Faith & Life


Catholic Feast Days Honor the Saints’ Lives and Deaths

By Cathi Douglas     12/5/2017

Feast days commemorating the sacrifices of the saints began in the third century and recognized only martyrs such as St. Polycarp who had died for their faith. 

Since before the time of Pope Paul II, who declared the most saints, Catholics honor many kinds of saints, including individuals from around the globe who have quietly toiled in their countries and throughout the world. They come in all races and nationalities and have distinctive characteristics, says Msgr. Stephen Doktorczyk. 

Some saints, like St. Teresa of Avila, were dedicated to contemplative prayer. Mother Teresa and saints like her assisted the poor and hungry, while others founded religious communities, like St. Mother Theodore Guerin and her St. Mary-of-the-Woods community in Indiana. 

“By 314 A.D. popular acclaim created local feast days in some communities where the diocesan bishops had more authority,” Msgr. Doktorczyk explains. “In 393, Martin le Tours, a confessor, was the first recognized saint who didn’t die a martyr’s death.” 

Msgr. Doktorczyk is judicial vicar for the Diocese of Orange in the Tribunal and Office of Canonical Services, where he oversees matters related to canon law in subjects from the sacraments to temporal goods and penal law. To prepare for his career, he spent years studying in Rome, where the Italians recognize feast days with parties and celebrations. 

“In Italy it’s a pretty big celebration on your name day,” he says. “On St. Stephen’s Day, December 26, someone brought in a cake for my name day. People called and invited me to dinner, saying ‘we have to go out on your saint’s day.’”  

Most feast days are celebrated upon the saint’s day of death, because their last day on Earth is recognized as their first day in Heaven, he notes. Based on the Gospel, the only saints whose birthdays are celebrated as their feast days are Jesus, Mary and St. John the Baptist.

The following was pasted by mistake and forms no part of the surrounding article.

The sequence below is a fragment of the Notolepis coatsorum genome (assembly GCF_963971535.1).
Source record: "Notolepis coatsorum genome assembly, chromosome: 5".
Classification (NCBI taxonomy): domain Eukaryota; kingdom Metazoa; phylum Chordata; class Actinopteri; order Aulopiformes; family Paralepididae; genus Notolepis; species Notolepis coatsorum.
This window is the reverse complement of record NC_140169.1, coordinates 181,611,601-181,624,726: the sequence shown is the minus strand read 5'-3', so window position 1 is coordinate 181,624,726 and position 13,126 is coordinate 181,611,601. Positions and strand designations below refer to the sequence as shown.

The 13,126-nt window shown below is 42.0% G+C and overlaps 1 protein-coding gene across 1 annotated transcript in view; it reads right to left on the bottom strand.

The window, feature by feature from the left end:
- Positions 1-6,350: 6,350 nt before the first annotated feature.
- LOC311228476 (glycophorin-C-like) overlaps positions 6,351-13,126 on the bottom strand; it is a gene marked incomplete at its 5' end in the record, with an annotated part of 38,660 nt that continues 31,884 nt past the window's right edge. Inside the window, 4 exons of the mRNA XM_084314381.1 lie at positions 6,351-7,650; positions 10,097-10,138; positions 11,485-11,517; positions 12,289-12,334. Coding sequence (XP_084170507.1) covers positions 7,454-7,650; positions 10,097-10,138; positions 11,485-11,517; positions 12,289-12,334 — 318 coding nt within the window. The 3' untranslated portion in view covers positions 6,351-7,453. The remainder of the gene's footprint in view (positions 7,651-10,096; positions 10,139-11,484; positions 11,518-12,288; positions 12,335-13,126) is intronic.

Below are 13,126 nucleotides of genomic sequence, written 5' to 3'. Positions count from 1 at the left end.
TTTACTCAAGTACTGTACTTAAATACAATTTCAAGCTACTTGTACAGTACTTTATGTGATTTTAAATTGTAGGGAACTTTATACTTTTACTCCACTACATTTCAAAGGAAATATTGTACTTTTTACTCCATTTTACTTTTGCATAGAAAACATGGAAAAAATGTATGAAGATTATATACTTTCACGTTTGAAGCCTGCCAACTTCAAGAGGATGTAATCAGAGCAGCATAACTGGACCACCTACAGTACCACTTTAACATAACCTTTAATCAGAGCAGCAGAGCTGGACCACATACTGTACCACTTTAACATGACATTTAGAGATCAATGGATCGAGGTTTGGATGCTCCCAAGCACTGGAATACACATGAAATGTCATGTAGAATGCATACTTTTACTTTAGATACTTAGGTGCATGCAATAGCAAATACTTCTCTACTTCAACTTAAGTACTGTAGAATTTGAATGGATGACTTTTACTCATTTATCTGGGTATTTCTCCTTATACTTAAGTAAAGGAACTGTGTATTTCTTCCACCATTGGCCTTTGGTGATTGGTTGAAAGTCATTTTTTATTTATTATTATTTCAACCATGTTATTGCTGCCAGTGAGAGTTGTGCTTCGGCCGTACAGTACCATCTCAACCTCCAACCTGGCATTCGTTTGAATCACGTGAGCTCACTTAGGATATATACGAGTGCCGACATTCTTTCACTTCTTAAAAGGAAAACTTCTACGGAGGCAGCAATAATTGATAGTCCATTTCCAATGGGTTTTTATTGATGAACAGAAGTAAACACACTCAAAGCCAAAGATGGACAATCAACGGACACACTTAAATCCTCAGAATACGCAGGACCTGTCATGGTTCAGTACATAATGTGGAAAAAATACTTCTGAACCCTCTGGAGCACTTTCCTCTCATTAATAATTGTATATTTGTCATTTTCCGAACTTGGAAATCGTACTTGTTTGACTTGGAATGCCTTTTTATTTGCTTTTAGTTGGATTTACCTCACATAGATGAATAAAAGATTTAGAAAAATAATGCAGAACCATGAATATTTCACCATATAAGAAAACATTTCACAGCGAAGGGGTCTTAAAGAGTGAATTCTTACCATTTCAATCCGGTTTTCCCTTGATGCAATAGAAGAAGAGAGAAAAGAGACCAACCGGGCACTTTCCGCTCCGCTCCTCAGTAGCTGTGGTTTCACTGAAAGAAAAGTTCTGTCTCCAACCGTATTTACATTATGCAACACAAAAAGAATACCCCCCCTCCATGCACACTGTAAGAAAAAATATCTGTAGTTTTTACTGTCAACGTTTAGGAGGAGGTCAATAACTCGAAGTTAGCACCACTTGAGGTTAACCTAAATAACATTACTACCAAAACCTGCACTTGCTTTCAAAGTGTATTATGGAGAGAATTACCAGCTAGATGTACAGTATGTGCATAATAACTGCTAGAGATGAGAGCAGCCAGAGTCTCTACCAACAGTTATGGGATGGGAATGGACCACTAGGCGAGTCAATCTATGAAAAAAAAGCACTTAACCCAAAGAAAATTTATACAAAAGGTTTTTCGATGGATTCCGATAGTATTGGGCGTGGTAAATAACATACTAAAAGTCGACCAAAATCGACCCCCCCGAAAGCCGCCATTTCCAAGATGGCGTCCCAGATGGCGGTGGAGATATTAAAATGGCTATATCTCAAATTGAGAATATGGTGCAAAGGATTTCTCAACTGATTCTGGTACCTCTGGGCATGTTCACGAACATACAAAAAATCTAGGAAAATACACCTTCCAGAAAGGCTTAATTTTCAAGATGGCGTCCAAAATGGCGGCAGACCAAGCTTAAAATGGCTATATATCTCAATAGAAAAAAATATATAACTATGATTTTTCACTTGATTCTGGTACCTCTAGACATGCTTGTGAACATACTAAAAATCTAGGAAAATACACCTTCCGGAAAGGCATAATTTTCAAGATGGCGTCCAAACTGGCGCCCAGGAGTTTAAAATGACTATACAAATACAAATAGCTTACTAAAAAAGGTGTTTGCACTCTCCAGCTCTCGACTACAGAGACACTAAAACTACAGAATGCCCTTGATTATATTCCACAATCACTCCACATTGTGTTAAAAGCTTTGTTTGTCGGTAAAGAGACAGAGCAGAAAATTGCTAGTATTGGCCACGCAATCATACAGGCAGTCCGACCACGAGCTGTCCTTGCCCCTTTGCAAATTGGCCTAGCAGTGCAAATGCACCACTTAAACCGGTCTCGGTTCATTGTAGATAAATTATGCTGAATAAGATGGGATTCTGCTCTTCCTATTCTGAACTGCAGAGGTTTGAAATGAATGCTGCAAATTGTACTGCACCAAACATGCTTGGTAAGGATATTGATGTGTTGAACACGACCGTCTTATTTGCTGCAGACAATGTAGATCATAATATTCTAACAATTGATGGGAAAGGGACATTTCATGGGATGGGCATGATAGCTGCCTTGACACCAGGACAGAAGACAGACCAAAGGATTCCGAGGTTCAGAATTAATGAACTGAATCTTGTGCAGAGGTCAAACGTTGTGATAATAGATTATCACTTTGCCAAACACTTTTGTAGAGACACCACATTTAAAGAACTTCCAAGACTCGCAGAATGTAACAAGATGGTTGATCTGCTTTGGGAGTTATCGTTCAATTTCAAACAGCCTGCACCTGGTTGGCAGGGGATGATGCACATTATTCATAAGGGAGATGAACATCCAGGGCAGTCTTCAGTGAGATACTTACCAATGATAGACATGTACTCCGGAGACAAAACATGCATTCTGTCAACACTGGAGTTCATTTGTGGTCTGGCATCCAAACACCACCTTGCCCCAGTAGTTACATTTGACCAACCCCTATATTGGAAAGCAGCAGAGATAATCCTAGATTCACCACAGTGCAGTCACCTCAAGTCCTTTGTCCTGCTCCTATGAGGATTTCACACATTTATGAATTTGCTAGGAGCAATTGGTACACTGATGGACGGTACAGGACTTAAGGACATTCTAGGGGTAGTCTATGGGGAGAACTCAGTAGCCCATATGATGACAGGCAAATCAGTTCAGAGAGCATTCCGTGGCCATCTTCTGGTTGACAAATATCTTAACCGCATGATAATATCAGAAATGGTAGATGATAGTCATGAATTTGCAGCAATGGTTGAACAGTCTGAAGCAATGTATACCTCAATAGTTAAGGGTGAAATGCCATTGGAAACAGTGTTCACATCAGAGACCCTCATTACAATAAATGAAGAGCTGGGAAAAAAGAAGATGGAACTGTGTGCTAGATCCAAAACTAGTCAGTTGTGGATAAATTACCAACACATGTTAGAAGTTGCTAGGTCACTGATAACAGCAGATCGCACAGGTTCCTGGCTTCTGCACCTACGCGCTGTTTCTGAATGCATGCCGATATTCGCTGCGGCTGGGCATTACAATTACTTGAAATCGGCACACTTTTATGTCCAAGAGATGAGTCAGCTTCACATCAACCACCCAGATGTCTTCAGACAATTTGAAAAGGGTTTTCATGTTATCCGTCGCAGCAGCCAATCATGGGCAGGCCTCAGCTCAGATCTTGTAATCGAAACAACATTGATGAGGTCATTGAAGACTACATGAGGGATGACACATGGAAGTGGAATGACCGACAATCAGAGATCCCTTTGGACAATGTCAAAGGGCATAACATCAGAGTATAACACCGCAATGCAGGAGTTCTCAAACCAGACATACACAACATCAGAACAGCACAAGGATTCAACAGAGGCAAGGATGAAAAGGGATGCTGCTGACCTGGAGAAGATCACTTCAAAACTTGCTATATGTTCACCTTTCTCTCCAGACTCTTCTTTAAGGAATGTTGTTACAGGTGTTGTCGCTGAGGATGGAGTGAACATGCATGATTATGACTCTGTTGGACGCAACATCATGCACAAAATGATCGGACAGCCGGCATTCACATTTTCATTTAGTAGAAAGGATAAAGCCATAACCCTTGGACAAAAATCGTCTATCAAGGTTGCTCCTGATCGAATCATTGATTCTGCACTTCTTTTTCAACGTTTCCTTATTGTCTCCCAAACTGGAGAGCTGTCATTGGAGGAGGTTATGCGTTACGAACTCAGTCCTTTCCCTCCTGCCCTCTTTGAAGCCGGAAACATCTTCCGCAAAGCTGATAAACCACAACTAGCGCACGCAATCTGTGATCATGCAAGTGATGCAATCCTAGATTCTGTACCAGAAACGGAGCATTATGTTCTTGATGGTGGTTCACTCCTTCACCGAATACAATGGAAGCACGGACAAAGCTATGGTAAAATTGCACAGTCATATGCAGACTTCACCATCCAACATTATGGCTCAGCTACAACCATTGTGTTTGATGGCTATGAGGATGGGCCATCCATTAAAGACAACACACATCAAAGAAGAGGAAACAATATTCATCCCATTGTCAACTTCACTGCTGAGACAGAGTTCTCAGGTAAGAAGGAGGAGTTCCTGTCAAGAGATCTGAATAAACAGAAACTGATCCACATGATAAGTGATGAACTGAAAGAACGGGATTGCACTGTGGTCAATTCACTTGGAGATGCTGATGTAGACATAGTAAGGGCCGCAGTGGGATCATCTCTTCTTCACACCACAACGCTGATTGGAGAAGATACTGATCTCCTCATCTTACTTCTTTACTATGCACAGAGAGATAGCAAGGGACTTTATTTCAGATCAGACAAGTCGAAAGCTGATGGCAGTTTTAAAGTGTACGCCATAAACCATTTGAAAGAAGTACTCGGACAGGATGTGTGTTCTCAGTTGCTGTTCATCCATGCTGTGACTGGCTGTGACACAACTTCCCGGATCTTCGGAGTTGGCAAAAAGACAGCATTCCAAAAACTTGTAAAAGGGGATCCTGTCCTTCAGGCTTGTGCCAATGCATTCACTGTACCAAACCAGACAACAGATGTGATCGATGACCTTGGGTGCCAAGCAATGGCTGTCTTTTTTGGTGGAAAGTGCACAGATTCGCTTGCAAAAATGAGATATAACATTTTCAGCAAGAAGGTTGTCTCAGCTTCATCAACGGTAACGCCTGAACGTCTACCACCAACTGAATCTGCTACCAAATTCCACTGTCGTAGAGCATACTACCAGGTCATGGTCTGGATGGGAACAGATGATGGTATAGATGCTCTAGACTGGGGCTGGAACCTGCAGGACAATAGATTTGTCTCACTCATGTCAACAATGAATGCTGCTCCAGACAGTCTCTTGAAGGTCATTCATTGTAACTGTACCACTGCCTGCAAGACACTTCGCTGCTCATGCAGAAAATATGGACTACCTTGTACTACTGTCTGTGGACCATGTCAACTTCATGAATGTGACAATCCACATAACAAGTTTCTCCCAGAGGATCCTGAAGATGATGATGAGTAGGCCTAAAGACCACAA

“Becoming a saint involves having a case presented to the Congregation for the Cause of the Saints, the office in Rome where the Holy See processes the request and begins by investigating at a local level,” Msgr. Doktorczyk says. “They determine if there should be any reason the diocese or order would want to do this, whether the potential saint has a cult, or a following, and the miracles they may have performed. 

“One example of this is Bishop Fulton Sheen, who died in 1979. People continued to be devoted to him, writing letters to officials about miracles and the good work he did on Earth as bishop,” he continues. “The same is true for Padre Pio, as people saw him to be a saint.” 

Still, not all saints have their own feast days. Untold numbers aren’t officially designated as saints by the Church, Msgr. Doktorczyk says.  

“November 1, All Saints Day, is our answer to recognize all the saints, canonized or not,” he says. “How many pious ladies who worked in sacristies and supported their husbands and prayed on their knees for their children and never complained are in Heaven? We can’t count them all.” 

Here in the United States we most commonly commemorate saints’ feast days in the Liturgy at daily Mass. In addition, we pray to a saint asking for their intercession to God for mercy for our sins, or to request some thing or event, or to make us patient and kind. 

“The acts of adoration, contrition, thanks and supplication aren’t always part of our prayers,” notes Msgr. Doktorczyk. “The benefits of feast days to Catholics is to encourage us to see the saints as models for how we might live. 

“Recently I celebrated Mass on the feast day of St. Margaret of Scotland. I thought about her as the perfect example of a woman who supported her husband the king, raised their children, cared for the poor and was influential in government in a small way,” he notes. “Examples of the saints are not necessarily for imitation, but for us to see that someone like her, back in the 11th century, was able to do this, and ask ‘why can’t I?’”